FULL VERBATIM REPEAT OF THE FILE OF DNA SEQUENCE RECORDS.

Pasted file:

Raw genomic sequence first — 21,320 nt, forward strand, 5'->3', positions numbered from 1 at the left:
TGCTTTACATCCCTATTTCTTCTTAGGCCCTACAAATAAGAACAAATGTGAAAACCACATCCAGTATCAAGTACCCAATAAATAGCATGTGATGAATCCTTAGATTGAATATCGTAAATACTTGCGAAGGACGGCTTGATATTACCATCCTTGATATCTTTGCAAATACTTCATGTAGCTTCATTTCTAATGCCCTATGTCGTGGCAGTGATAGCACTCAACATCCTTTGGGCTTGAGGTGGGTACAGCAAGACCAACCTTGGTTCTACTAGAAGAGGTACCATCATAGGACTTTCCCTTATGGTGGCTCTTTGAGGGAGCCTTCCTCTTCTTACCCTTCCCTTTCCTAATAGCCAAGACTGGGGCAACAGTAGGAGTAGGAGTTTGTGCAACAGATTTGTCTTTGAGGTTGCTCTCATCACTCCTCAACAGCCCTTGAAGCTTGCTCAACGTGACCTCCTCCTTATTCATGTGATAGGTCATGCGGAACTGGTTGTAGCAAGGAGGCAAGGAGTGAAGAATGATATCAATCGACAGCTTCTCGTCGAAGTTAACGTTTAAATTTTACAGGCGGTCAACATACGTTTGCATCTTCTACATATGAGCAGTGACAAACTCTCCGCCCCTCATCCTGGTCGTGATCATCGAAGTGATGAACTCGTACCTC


Raw genomic sequence first — 21,320 nt, forward strand, 5'->3', positions numbered from 1 at the left:
TGCTTTACATCCCTATTTCTTCTTAGGCCCTACAAATAAGAACAAATGTGAAAACCACATCCAGTATCAAGTACCCAATAAATAGCATGTGATGAATCCTTAGATTGAATATCGTAAATACTTGCGAAGGACGGCTTGATATTACCATCCTTGATATCTTTGCAAATACTTCATGTAGCTTCATTTCTAATGCCCTATGTCGTGGCAGTGATAGCACTCAACATCCTTTGGGCTTGAGGTGGGTACAGCAAGACCAACCTTGGTTCTACTAGAAGAGGTACCATCATAGGACTTTCCCTTATGGTGGCTCTTTGAGGGAGCCTTCCTCTTCTTACCCTTCCCTTTCCTAATAGCCAAGACTGGGGCAACAGTAGGAGTAGGAGTTTGTGCAACAGATTTGTCTTTGAGGTTGCTCTCATCACTCCTCAACAGCCCTTGAAGCTTGCTCAACGTGACCTCCTCCTTATTCATGTGATAGGTCATGCGGAACTGGTTGTAGCAAGGAGGCAAGGAGTGAAGAATGATATCAATCGACAGCTTCTCGTCGAAGTTAACGTTTAAATTTTACAGGCGGTCAACATACGTTTGCATCTTCTACATATGAGCAGTGACAAACTCTCCGCCCCTCATCCTGGTCGTGATCATCGAAGTGATGAACTCGTACCTC